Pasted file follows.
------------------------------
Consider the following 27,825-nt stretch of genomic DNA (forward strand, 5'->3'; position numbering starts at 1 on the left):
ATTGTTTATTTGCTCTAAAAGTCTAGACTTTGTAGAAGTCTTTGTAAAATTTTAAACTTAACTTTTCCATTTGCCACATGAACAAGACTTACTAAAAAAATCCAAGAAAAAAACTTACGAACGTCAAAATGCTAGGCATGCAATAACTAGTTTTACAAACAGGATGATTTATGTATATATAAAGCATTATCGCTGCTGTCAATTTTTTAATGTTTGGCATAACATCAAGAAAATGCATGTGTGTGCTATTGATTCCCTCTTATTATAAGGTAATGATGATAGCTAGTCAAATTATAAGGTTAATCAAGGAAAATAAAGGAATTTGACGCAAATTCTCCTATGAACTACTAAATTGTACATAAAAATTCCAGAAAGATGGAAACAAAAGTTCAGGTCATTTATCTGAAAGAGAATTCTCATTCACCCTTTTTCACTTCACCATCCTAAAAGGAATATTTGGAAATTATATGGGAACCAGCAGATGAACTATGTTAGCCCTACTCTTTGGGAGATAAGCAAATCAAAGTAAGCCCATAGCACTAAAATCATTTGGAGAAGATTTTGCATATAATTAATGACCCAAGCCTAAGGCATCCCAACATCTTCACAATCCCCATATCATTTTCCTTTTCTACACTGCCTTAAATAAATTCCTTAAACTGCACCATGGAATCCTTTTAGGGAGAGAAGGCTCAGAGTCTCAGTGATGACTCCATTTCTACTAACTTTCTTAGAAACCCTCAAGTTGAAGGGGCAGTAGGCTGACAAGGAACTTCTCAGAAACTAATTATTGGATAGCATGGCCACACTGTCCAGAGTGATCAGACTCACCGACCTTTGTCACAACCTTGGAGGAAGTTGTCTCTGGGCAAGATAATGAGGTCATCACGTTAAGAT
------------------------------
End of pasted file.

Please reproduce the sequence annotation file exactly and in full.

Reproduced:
Consider the following 27,825-nt stretch of genomic DNA (forward strand, 5'->3'; position numbering starts at 1 on the left):
ATTGTTTATTTGCTCTAAAAGTCTAGACTTTGTAGAAGTCTTTGTAAAATTTTAAACTTAACTTTTCCATTTGCCACATGAACAAGACTTACTAAAAAAATCCAAGAAAAAAACTTACGAACGTCAAAATGCTAGGCATGCAATAACTAGTTTTACAAACAGGATGATTTATGTATATATAAAGCATTATCGCTGCTGTCAATTTTTTAATGTTTGGCATAACATCAAGAAAATGCATGTGTGTGCTATTGATTCCCTCTTATTATAAGGTAATGATGATAGCTAGTCAAATTATAAGGTTAATCAAGGAAAATAAAGGAATTTGACGCAAATTCTCCTATGAACTACTAAATTGTACATAAAAATTCCAGAAAGATGGAAACAAAAGTTCAGGTCATTTATCTGAAAGAGAATTCTCATTCACCCTTTTTCACTTCACCATCCTAAAAGGAATATTTGGAAATTATATGGGAACCAGCAGATGAACTATGTTAGCCCTACTCTTTGGGAGATAAGCAAATCAAAGTAAGCCCATAGCACTAAAATCATTTGGAGAAGATTTTGCATATAATTAATGACCCAAGCCTAAGGCATCCCAACATCTTCACAATCCCCATATCATTTTCCTTTTCTACACTGCCTTAAATAAATTCCTTAAACTGCACCATGGAATCCTTTTAGGGAGAGAAGGCTCAGAGTCTCAGTGATGACTCCATTTCTACTAACTTTCTTAGAAACCCTCAAGTTGAAGGGGCAGTAGGCTGACAAGGAACTTCTCAGAAACTAATTATTGGATAGCATGGCCACACTGTCCAGAGTGATCAGACTCACCGACCTTTGTCACAACCTTGGAGGAAGTTGTCTCTGGGCAAGATAATGAGGTCATCACGTTAAGAT